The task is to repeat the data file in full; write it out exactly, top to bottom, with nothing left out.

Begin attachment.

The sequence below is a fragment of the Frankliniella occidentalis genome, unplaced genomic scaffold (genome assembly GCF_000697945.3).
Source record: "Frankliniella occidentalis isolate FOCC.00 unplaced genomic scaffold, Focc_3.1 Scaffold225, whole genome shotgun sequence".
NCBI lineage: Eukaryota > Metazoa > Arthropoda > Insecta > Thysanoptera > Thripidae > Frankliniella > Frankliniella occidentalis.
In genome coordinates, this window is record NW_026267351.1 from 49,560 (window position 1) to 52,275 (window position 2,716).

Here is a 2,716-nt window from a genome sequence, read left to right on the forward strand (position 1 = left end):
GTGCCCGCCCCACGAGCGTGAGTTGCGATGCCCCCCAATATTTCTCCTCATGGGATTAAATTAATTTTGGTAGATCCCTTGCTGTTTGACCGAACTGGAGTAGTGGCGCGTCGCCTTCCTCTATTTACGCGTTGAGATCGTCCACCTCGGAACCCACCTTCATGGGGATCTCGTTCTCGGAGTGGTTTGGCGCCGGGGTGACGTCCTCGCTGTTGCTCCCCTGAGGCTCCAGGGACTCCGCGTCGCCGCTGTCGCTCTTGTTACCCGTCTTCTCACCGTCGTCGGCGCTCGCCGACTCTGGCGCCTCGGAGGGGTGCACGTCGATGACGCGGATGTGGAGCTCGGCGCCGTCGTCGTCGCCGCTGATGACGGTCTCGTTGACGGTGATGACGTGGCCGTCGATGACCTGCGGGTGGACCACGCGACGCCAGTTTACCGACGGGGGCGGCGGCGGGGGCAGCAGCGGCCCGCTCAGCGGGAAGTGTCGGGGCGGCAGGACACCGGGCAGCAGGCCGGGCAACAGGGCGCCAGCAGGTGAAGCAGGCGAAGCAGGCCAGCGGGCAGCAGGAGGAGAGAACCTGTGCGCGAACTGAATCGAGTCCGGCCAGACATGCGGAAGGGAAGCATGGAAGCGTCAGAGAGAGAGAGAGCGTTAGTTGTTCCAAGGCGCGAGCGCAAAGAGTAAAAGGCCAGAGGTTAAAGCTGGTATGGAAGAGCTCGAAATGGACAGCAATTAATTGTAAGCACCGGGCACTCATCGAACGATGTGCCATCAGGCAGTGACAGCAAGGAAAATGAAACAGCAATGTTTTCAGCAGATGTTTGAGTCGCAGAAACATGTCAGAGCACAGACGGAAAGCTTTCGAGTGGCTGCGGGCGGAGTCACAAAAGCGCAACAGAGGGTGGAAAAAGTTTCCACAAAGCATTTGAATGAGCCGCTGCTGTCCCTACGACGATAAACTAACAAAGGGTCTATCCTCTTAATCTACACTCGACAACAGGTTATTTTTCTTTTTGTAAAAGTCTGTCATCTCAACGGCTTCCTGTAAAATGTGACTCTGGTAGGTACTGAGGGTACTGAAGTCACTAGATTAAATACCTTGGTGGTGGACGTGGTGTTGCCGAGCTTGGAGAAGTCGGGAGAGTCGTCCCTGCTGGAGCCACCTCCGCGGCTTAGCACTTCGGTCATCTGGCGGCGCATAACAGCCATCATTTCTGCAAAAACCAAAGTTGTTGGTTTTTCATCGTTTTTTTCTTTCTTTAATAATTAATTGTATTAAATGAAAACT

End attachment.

The sequence below is a fragment of the Frankliniella occidentalis genome, unplaced genomic scaffold (genome assembly GCF_000697945.3).
Source record: "Frankliniella occidentalis isolate FOCC.00 unplaced genomic scaffold, Focc_3.1 Scaffold225, whole genome shotgun sequence".
NCBI lineage: Eukaryota > Metazoa > Arthropoda > Insecta > Thysanoptera > Thripidae > Frankliniella > Frankliniella occidentalis.
In genome coordinates, this window is record NW_026267351.1 from 49,560 (window position 1) to 52,275 (window position 2,716).

Here is a 2,716-nt window from a genome sequence, read left to right on the forward strand (position 1 = left end):
GTGCCCGCCCCACGAGCGTGAGTTGCGATGCCCCCCAATATTTCTCCTCATGGGATTAAATTAATTTTGGTAGATCCCTTGCTGTTTGACCGAACTGGAGTAGTGGCGCGTCGCCTTCCTCTATTTACGCGTTGAGATCGTCCACCTCGGAACCCACCTTCATGGGGATCTCGTTCTCGGAGTGGTTTGGCGCCGGGGTGACGTCCTCGCTGTTGCTCCCCTGAGGCTCCAGGGACTCCGCGTCGCCGCTGTCGCTCTTGTTACCCGTCTTCTCACCGTCGTCGGCGCTCGCCGACTCTGGCGCCTCGGAGGGGTGCACGTCGATGACGCGGATGTGGAGCTCGGCGCCGTCGTCGTCGCCGCTGATGACGGTCTCGTTGACGGTGATGACGTGGCCGTCGATGACCTGCGGGTGGACCACGCGACGCCAGTTTACCGACGGGGGCGGCGGCGGGGGCAGCAGCGGCCCGCTCAGCGGGAAGTGTCGGGGCGGCAGGACACCGGGCAGCAGGCCGGGCAACAGGGCGCCAGCAGGTGAAGCAGGCGAAGCAGGCCAGCGGGCAGCAGGAGGAGAGAACCTGTGCGCGAACTGAATCGAGTCCGGCCAGACATGCGGAAGGGAAGCATGGAAGCGTCAGAGAGAGAGAGAGCGTTAGTTGTTCCAAGGCGCGAGCGCAAAGAGTAAAAGGCCAGAGGTTAAAGCTGGTATGGAAGAGCTCGAAATGGACAGCAATTAATTGTAAGCACCGGGCACTCATCGAACGATGTGCCATCAGGCAGTGACAGCAAGGAAAATGAAACAGCAATGTTTTCAGCAGATGTTTGAGTCGCAGAAACATGTCAGAGCACAGACGGAAAGCTTTCGAGTGGCTGCGGGCGGAGTCACAAAAGCGCAACAGAGGGTGGAAAAAGTTTCCACAAAGCATTTGAATGAGCCGCTGCTGTCCCTACGACGATAAACTAACAAAGGGTCTATCCTCTTAATCTACACTCGACAACAGGTTATTTTTCTTTTTGTAAAAGTCTGTCATCTCAACGGCTTCCTGTAAAATGTGACTCTGGTAGGTACTGAGGGTACTGAAGTCACTAGATTAAATACCTTGGTGGTGGACGTGGTGTTGCCGAGCTTGGAGAAGTCGGGAGAGTCGTCCCTGCTGGAGCCACCTCCGCGGCTTAGCACTTCGGTCATCTGGCGGCGCATAACAGCCATCATTTCTGCAAAAACCAAAGTTGTTGGTTTTTCATCGTTTTTTTCTTTCTTTAATAATTAATTGTATTAAATGAAAACT